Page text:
: changing N* oil w/o lift



fpmesiIII
06-17-07, 09:36 PM
I was wondering if it is possible to change the oil without a lift? if so what are the best options without getting too expensive?

fubar569
06-17-07, 09:46 PM
I was wondering if it is possible to change the oil without a lift? if so what are the best options without getting too expensive?


uuummmmmmm....get a jack? it works for me!

fpmesiIII
06-17-07, 09:47 PM
do you use two jacks or one?

codewize
06-17-07, 09:58 PM
Ummm yeah, whats the question here, a jack works fine. One jack on the drivers side is what I do. I never tried the other side but I've never had a problem either. I access the car from the front when I crawl under BTW.

fubar569
06-17-07, 10:06 PM
do you use two jacks or one?

one - under center usually, but can be done from either side

fpmesiIII
06-17-07, 10:10 PM
are rollers a good idea?

danbuc
06-17-07, 10:23 PM
If your not man enough to get you shirt and pants covered in dirt and crap...then yes, a creeper works just fine. I have a creeper at my house and at work. The one at work folds into a chair, and has pretty much stayed like that since I bought it. The one at home sits in the corner and collects dust. Wear some old junky jeans and a beat up t-shit so you don't have to worry about destroying nice clothes....cause they will get obliterated.



edit: Haha...it says t-shit instead of shirt........I'm not changing it. But yeah, even with a creeper, your still gonna get dirty. To be honest, your really not gonna have enough room under the car to use one anyway, and you'll have more room to work just shimmying under the car on your back....again, the reason for wearing old, crappy stuff you don't care about. Good luck.

Submariner409
06-17-07, 10:26 PM
:tisk: Go to your local auto parts outlet. Get a hydraulic floor jack with a 14"+ lift for about $39.95. If you're lucky, you'll score the companion jackstands for cheap. Lay out an old bedspread. Position the floor jack under the center of the front of the engine cradle and lift until you can position the jackstands under the two pads just outboard of the front of each side of the cradle. Carefully lower the car onto the jackstands. Remove jack. Work. NEVER WORK UNDER A CAR HELD BY ONLY A JACK !!! (Your skull is softer than GM steel) Buy a couple of pairs of Playtex general purpose gloves, a decent sized dishpan, a big funnel, several junk gallon jugs or a 16 quart oil container for trips to the recycle vat, paper towels. The above-mentioned junk clothes. Learn by doing. Yes, lube the filter gasket, prefill the filter, and screw it on just past strong hand tight. Beware of Fram.

codewize
06-17-07, 10:26 PM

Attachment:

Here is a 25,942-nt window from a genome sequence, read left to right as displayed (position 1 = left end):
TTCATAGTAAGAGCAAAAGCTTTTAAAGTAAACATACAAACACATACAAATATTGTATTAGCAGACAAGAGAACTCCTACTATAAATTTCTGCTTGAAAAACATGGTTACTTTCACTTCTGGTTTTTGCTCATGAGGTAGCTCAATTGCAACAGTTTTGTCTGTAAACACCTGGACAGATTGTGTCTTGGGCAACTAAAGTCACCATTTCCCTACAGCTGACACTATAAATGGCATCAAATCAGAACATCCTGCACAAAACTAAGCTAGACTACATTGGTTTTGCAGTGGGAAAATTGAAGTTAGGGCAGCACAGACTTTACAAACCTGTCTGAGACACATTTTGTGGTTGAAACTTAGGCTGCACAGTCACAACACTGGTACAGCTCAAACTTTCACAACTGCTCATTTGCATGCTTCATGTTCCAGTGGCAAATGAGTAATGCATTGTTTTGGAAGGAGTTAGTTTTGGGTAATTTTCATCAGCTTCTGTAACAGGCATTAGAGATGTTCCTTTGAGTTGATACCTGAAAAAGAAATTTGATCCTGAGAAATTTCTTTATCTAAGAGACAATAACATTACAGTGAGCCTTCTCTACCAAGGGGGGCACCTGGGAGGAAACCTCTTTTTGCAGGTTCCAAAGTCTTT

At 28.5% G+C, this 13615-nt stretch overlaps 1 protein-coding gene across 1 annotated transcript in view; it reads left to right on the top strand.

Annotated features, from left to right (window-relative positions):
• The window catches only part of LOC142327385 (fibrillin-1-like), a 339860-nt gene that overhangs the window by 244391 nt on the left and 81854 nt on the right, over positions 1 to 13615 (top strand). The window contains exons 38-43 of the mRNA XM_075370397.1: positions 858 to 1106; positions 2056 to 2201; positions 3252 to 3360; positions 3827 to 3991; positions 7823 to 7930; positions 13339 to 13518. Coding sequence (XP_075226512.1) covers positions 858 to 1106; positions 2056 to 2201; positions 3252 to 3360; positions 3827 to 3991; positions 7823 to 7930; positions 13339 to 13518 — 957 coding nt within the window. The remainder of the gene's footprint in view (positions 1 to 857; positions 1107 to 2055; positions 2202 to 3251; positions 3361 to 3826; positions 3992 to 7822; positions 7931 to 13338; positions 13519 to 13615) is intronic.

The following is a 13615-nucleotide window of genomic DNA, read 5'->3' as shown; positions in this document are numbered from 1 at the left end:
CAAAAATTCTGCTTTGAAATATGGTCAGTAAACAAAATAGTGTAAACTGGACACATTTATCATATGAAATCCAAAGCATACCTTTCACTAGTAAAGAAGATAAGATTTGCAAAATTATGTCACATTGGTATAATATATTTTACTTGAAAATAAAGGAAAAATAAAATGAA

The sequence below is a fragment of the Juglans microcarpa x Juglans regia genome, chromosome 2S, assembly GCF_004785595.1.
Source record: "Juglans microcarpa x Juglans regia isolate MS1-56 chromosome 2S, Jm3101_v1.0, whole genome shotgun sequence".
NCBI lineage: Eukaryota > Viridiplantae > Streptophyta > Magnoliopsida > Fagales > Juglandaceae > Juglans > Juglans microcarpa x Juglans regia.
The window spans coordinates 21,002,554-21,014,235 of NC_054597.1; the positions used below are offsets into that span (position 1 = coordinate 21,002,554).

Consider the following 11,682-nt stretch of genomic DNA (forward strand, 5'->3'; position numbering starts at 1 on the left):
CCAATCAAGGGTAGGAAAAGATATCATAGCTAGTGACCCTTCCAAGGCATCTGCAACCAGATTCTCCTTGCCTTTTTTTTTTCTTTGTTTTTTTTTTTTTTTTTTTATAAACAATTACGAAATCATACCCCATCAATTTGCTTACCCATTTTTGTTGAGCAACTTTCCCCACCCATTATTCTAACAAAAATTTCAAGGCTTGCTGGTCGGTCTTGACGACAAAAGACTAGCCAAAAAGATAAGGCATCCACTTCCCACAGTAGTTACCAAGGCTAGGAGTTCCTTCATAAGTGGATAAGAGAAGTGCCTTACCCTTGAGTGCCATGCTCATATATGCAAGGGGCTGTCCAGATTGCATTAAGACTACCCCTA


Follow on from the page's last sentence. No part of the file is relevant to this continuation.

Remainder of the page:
:thumbsup: Yeah That ^^^^^^ Crap I was to slow. I was referring to Danbuc's GET DIRTY

danbuc
06-17-07, 10:32 PM
I second that....

I had one of my floor jacks fail on me once, the pressure release valve for the hydraulic cylinder took a crap on itself. I had some cinder blocks under the front cause I could find my jack stand. Scared the crap outa me when I saw that jack drop out of the corner of my eye. This was while changing the oil on my mother's Triumph. I had to life that car about 1 and a half feet in the air (the front end that is) just to get under it enough to have room to work. Without those makeshift cinder block jack stands under the front, my day would have been ruined.

Ranger
06-17-07, 10:35 PM
Believe it or not, I frequently do mine with no jack (when I am too lazy to get it out). It is a little tight (and I have long arms) but it is doable.

Ranger
06-17-07, 10:37 PM
Danbuc, you are lucky indeed. Cinder blocks should NEVER be used as they will frequently crumble under the weight alone, much less the shock of the car coming down on them.

danbuc
06-17-07, 10:38 PM
You can drive on front wheel up onto a curb to get room as well.

Onalaska
06-17-07, 10:39 PM
If you try to jack the vehicle in the wrong place you can damage the underbody or frame. Forget the jacks, buy as set of drive on ramps. The ones I bought are called Rhino ramps and they are made of a heavy duty plastic, lightweight but very tough, enough to support a 1 ton truck. Makes life a lot simpler and safer when you need to get underneath the vehicle for anything.

Submariner409
06-17-07, 10:42 PM
:confused: Onalaska...........Ramps are the best way to go, BUT, my STS and probably others, is/are too low in front to allow their use......PITA (BTW...dial-up sux)

Onalaska
06-17-07, 10:48 PM
These Rhino ramps are low enough to drive my 05 STS on without a problem. Acutally bought them for my 95 Trans Am which was lower to the ground than the STS. They are very wide for the big tires and rubbed the flexible part of the air dam on the Trans Am a little, but not enough to cause any problem at all. I did have a set of metal ones before and they are useless with the wider tires and lowered front ends. Got mine at AutoZone I think, but it's been 12 years ago now.